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Sao Paulo Med J. 1995 Nov-Dec;113(6):1053-60.

Hypertonic volume therapy: feasibility in the prevention and treatment of multiple organ failure and sepsis.

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Department of Surgery, University of Munich, Germany.


Small-volume resuscitation by means of bolus infusion of hypertonic saline solutions was first applied for the primary treatment of severe hemorrhagic and traumatic shock and promptly restored central hemodynamics and regional organ blood flow. Mechanisms of action are diverse--i. maintenance of high cardiac output (direct myocardial stimulation; increase in intravascular volume); ii. maintenance of peripheral arterial vasodilation (effect of hyperosmolality; plasma volume effect) and iii. reduction of tissue edema (shifting of tissue water along the osmotic gradient). These mechanisms promote the restoration of the severely impaired microcirculation frequently seen also in sepsis. Hypertonic volume therapy has been the object of several experimental studies of acute hyperdynamic endotoxemia, however, a greater number of clinical studies have to be developed for the better understanding of the positive, and perhaps hazardous, effects of small-volume resuscitation in sepsis and multiple organ failure. The aim of this paper is to review the concepts involving such solutions, and their potential use in treatment of profound hypovolemia and microcirculatory deterioration associated with sepsis and endotoxic shock.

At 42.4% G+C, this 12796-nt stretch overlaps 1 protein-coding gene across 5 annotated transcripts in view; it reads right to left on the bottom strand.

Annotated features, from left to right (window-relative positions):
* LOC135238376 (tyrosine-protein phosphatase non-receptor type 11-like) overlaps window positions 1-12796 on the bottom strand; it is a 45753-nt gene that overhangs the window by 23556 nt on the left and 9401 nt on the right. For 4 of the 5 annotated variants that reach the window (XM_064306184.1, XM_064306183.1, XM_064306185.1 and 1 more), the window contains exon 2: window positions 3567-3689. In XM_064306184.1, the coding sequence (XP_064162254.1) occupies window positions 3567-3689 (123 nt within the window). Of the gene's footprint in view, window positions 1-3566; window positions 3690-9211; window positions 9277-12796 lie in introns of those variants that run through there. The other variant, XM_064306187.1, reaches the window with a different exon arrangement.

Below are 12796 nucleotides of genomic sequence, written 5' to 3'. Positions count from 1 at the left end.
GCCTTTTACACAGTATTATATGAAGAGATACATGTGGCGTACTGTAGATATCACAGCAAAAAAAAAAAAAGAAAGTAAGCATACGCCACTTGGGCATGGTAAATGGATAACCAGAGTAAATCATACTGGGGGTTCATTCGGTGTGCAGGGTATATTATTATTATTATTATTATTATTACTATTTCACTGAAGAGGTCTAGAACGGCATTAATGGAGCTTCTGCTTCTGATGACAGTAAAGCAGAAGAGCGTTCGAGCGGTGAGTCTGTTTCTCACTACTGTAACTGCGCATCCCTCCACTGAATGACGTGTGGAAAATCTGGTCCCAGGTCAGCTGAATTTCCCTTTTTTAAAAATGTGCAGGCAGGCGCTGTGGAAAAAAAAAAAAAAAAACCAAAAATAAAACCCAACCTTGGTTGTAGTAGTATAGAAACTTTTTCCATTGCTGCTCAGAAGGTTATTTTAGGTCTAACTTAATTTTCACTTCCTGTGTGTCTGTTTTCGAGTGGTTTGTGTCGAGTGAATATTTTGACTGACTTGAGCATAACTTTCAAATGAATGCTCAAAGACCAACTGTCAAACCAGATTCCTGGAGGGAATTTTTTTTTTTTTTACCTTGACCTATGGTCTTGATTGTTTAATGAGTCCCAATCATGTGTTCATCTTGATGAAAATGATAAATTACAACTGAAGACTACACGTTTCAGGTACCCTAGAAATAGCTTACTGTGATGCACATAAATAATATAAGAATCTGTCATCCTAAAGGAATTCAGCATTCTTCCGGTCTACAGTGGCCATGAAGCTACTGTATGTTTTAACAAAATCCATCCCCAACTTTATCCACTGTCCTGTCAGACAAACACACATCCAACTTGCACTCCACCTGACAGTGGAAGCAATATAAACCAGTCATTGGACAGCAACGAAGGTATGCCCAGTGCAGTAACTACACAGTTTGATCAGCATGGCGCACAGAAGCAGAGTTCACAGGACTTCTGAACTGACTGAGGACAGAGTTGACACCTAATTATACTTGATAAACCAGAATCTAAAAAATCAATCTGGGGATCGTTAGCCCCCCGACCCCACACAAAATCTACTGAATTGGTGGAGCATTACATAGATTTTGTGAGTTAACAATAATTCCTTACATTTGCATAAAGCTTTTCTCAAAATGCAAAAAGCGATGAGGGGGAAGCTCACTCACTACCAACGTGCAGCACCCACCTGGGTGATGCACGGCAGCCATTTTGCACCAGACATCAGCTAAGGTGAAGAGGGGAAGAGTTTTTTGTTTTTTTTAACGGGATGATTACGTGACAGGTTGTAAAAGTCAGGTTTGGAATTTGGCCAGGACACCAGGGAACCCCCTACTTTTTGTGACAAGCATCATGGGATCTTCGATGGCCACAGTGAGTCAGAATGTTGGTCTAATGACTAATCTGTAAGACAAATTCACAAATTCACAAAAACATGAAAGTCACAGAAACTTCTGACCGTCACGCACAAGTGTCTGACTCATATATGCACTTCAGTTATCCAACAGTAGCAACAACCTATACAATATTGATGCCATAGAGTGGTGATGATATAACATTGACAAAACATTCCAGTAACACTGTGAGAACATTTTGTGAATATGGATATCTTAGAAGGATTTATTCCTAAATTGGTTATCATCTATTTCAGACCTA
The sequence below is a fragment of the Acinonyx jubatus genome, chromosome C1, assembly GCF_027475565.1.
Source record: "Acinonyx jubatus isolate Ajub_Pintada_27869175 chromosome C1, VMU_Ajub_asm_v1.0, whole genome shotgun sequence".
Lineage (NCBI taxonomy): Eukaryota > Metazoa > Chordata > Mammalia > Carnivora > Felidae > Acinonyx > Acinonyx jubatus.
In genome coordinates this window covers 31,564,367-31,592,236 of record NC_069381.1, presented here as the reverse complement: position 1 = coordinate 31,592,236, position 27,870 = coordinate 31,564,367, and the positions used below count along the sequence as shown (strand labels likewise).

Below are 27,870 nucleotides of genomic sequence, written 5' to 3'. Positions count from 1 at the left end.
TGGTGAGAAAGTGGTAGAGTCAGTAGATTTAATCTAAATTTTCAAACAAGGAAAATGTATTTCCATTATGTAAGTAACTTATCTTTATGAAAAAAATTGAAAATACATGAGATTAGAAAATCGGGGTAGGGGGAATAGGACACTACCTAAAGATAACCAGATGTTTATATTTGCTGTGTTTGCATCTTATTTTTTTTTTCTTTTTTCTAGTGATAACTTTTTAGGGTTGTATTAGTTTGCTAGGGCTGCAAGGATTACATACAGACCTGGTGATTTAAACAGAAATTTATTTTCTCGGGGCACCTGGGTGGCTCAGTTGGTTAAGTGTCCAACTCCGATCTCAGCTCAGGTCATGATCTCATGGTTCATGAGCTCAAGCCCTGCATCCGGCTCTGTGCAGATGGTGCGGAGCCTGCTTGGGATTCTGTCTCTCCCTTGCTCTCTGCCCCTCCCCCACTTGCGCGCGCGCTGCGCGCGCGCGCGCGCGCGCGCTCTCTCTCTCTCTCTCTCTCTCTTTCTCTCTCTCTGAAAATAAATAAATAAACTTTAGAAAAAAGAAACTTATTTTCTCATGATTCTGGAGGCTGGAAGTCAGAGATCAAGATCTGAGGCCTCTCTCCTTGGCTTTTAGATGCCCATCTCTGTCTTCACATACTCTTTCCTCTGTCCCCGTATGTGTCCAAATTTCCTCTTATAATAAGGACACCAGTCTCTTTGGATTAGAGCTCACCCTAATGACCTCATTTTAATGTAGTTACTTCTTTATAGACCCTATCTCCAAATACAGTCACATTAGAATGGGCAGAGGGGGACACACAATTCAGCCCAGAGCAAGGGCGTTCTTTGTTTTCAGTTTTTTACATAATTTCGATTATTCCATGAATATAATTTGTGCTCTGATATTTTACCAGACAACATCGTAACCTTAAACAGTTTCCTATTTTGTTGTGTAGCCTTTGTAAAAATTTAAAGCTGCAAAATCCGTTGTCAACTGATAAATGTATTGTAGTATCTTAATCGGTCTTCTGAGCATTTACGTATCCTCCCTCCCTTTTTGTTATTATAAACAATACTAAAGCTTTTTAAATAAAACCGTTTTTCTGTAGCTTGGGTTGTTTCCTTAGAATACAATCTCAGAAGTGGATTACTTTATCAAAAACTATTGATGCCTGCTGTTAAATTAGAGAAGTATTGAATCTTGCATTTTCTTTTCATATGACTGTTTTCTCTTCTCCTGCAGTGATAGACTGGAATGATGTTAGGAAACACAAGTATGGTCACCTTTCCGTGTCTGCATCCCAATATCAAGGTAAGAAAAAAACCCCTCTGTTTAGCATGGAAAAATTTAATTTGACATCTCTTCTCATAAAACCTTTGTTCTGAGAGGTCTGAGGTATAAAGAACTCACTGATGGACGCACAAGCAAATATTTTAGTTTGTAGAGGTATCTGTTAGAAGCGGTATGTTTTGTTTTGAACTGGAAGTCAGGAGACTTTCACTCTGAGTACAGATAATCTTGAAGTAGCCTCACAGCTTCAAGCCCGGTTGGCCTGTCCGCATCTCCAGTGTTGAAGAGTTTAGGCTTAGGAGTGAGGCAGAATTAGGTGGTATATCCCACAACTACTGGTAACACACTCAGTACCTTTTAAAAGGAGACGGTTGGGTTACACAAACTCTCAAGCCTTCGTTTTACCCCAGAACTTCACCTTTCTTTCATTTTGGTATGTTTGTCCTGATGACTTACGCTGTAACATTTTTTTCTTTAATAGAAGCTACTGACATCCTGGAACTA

[Indexed for MEDLINE]

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